As the Premier League gear up for a return to action, West Ham’s Vice-chair, Karren Brady, has brought the problems of ‘Project Restart’ into sharp focus.
Though teams across Europe have begun to return to training, albeit under certain guidelines to ensure that the coronavirus pandemic doesn’t spread, the next stages to get to the point where games can take place would appear to be fraught with difficulty.
“We await to see what the PM will announce on Sunday,” Brady said in her column in The Sun.
“If lockdown is lifted and Government and PHE give us permission to resume non-contact training, there are to be new rules for players and staff. This includes not sharing cars, to limits through to the time a small group training session should last (75 minutes) and standing two metres away from each other.
“In this phase, tackling is prohibited but passing and shooting is allowed. We will also need to disinfect the corner flags, goalposts and even the grass — although how remains a mystery as that usually kills it.
“[…] There is no hiding, either, we are a long way from moving to non-contact training to actually playing competitive games.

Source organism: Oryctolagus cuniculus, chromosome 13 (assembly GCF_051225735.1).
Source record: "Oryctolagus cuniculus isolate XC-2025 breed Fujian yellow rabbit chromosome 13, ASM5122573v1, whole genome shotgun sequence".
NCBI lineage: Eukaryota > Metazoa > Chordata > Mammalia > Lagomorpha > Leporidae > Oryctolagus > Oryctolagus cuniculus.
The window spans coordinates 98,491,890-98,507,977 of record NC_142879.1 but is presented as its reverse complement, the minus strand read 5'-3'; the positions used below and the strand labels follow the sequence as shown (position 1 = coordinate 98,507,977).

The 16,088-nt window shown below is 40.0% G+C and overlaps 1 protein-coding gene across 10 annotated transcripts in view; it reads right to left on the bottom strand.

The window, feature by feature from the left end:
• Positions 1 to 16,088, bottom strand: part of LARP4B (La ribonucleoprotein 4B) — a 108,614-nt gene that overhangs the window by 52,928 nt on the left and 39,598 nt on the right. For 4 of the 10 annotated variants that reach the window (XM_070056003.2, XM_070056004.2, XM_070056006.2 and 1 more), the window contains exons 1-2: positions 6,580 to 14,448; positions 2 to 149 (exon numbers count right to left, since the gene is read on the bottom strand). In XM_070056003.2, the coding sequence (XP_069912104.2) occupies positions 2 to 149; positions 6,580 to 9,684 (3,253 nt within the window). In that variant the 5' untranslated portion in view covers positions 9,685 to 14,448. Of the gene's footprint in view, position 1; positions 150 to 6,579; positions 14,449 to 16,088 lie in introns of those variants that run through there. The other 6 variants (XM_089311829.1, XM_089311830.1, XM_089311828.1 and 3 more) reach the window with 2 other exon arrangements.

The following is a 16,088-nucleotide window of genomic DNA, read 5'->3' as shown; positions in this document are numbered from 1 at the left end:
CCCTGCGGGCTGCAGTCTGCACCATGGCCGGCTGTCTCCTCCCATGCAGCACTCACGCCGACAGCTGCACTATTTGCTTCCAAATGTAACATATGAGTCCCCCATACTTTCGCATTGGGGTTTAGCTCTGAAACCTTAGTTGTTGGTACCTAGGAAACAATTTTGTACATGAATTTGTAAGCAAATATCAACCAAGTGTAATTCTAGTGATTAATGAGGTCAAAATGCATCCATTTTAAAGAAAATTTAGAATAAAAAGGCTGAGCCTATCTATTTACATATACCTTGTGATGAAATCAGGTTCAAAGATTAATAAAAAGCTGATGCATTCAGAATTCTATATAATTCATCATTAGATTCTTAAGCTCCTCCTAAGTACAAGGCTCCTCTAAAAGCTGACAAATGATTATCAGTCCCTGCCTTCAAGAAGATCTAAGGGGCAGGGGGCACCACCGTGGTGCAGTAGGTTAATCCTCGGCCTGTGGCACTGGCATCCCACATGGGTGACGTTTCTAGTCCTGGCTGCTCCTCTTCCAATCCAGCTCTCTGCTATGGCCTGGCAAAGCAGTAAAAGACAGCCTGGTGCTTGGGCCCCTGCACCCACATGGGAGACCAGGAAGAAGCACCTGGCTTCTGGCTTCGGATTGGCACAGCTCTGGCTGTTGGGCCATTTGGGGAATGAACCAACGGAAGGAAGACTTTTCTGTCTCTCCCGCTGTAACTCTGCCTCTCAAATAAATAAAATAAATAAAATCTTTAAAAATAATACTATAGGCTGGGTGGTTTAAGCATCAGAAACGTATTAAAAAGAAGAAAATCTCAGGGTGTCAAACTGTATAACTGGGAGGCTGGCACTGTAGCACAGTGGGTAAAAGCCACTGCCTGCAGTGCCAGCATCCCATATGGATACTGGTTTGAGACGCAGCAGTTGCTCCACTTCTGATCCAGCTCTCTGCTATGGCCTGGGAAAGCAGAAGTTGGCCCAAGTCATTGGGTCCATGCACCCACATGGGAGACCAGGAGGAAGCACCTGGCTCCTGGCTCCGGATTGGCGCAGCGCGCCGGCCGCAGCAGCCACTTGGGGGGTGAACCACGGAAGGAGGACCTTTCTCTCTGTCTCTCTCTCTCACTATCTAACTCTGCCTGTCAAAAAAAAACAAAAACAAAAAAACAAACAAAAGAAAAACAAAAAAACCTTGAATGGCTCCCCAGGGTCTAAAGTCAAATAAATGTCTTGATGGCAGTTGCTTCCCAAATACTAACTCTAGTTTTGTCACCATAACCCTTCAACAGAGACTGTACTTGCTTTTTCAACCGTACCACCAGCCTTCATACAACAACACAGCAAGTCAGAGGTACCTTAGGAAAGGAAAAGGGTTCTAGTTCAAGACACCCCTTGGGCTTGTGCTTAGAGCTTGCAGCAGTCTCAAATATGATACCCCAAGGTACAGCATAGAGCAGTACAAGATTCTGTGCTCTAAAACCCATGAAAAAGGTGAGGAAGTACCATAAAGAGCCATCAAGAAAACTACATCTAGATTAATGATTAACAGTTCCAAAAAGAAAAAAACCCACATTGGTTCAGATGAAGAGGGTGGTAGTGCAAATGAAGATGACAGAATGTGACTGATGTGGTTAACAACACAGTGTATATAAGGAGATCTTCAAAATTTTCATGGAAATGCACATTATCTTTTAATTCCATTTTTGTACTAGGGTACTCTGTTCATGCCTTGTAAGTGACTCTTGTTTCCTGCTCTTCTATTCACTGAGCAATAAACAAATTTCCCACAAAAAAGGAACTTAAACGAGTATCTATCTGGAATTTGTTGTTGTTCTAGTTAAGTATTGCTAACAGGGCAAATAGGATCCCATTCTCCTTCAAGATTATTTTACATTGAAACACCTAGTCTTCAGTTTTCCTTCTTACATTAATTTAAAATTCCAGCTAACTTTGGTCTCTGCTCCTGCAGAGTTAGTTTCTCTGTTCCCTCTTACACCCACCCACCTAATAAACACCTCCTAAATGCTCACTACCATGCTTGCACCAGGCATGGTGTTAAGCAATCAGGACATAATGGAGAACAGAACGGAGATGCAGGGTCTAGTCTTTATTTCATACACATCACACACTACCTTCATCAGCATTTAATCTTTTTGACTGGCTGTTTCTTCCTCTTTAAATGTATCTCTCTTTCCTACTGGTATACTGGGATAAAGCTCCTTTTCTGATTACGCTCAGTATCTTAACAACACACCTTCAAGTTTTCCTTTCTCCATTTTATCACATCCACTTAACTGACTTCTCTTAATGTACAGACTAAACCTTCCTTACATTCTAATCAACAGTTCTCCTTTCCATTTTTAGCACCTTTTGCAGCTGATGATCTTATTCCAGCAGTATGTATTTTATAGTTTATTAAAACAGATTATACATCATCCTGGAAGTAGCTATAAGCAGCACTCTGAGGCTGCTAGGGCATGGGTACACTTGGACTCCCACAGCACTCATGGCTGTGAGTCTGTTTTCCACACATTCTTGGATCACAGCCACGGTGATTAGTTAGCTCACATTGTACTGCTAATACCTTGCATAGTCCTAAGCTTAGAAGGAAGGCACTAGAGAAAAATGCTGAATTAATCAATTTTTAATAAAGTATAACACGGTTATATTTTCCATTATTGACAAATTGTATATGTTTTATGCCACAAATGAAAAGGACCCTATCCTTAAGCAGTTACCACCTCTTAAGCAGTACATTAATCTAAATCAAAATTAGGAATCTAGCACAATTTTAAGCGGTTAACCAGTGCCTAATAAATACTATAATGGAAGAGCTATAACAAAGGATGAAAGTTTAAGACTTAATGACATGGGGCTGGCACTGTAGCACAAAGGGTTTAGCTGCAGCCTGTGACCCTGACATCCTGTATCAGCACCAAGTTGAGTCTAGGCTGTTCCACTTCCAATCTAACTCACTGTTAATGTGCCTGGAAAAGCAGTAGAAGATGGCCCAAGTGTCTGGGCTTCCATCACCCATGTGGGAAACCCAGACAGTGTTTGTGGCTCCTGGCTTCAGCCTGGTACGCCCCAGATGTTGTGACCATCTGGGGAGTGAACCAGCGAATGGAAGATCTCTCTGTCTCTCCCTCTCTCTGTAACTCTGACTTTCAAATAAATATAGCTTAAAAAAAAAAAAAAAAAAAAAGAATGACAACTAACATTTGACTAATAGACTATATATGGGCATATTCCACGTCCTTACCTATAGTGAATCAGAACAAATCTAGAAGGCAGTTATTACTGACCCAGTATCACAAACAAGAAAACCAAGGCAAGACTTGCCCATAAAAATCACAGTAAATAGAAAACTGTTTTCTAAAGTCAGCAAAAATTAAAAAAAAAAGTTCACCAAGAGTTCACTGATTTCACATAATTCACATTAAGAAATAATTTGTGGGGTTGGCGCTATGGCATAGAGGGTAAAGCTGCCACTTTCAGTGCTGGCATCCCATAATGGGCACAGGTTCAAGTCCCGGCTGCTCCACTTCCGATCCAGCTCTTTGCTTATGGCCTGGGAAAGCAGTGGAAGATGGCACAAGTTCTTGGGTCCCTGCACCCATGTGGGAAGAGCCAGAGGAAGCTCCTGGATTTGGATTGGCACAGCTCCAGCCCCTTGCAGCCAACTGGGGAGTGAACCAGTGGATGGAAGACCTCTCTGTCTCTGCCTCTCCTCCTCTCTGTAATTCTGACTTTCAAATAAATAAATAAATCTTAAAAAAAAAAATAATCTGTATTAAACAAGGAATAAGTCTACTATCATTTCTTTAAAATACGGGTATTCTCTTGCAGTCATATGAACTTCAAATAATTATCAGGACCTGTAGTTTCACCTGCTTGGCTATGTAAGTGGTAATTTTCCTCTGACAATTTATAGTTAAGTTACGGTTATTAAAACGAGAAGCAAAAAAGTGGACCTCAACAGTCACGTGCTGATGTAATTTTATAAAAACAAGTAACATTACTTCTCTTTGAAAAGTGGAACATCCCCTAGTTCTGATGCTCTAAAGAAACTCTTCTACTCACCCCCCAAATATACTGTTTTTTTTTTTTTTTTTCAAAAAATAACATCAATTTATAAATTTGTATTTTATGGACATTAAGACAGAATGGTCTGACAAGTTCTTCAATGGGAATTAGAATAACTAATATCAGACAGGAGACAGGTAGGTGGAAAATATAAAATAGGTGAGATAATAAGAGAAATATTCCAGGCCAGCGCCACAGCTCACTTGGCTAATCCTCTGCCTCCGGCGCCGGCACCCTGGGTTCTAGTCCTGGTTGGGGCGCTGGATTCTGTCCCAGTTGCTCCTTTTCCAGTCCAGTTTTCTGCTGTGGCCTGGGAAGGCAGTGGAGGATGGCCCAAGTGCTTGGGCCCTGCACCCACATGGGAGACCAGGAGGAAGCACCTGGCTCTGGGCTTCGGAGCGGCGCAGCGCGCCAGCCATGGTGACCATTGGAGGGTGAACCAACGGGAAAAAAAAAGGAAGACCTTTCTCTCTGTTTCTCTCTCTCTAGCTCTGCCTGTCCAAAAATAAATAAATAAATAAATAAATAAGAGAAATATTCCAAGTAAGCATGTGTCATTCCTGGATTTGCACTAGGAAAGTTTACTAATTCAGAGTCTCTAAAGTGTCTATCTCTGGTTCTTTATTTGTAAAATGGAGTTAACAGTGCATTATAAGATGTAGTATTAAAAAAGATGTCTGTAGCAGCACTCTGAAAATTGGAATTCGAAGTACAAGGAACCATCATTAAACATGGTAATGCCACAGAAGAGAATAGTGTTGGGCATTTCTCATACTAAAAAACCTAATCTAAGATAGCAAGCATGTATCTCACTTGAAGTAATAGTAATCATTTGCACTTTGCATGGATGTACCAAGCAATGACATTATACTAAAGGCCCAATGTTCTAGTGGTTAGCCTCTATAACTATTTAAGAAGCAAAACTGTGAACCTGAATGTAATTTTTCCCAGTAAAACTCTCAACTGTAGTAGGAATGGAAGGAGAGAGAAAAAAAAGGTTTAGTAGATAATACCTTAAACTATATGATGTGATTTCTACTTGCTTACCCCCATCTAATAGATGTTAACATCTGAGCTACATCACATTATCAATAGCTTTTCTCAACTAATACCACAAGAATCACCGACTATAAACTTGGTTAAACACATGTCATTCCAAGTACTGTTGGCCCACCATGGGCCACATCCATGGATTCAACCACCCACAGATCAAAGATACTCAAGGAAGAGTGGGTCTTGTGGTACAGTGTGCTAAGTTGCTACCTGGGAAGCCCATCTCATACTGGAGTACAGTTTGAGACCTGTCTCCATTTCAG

“And before we do, every club will have to produce a Covid-19 operational policy to be agreed by the Board and communicated with every player and staff member.”
Clearly, from a business perspective, there’s a need to get things going again. Clubs, who are seemingly already reeling from issues regarding broadcaster revenue, or lack of it more accurately, simply won’t survive if the current status quo goes on for too much longer.
Indeed, back in April, Burnley’s chairman, Mike Garlick, warned that his club would go out of business if the lockdown didn’t end before August, per a separate report in The Sun.
However, whilst a blind eye can’t be turned to those issues, all the while the virus remains a threat, surely any thoughts of getting back out on the pitch have to be put on the back burner.